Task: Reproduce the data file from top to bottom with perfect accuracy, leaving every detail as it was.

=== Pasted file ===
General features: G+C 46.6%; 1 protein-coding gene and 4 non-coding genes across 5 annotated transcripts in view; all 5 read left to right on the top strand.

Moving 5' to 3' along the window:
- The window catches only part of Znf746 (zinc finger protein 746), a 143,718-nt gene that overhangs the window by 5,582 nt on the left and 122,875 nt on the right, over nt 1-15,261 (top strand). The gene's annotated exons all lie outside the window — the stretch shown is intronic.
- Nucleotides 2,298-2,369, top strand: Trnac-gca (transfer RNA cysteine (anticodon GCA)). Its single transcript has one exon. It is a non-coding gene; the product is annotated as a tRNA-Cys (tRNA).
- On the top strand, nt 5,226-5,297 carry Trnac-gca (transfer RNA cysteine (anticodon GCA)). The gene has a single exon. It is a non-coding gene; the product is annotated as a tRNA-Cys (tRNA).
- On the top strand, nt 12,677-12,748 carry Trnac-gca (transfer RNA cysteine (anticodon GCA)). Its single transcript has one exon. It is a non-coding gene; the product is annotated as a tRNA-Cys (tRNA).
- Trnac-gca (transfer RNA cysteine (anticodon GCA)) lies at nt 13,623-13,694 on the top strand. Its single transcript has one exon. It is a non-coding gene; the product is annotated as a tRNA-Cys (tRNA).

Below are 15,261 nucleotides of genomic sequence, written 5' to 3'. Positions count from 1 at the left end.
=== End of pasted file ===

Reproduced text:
General features: G+C 46.6%; 1 protein-coding gene and 4 non-coding genes across 5 annotated transcripts in view; all 5 read left to right on the top strand.

Moving 5' to 3' along the window:
- The window catches only part of Znf746 (zinc finger protein 746), a 143,718-nt gene that overhangs the window by 5,582 nt on the left and 122,875 nt on the right, over nt 1-15,261 (top strand). The gene's annotated exons all lie outside the window — the stretch shown is intronic.
- Nucleotides 2,298-2,369, top strand: Trnac-gca (transfer RNA cysteine (anticodon GCA)). Its single transcript has one exon. It is a non-coding gene; the product is annotated as a tRNA-Cys (tRNA).
- On the top strand, nt 5,226-5,297 carry Trnac-gca (transfer RNA cysteine (anticodon GCA)). The gene has a single exon. It is a non-coding gene; the product is annotated as a tRNA-Cys (tRNA).
- On the top strand, nt 12,677-12,748 carry Trnac-gca (transfer RNA cysteine (anticodon GCA)). Its single transcript has one exon. It is a non-coding gene; the product is annotated as a tRNA-Cys (tRNA).
- Trnac-gca (transfer RNA cysteine (anticodon GCA)) lies at nt 13,623-13,694 on the top strand. Its single transcript has one exon. It is a non-coding gene; the product is annotated as a tRNA-Cys (tRNA).

Below are 15,261 nucleotides of genomic sequence, written 5' to 3'. Positions count from 1 at the left end.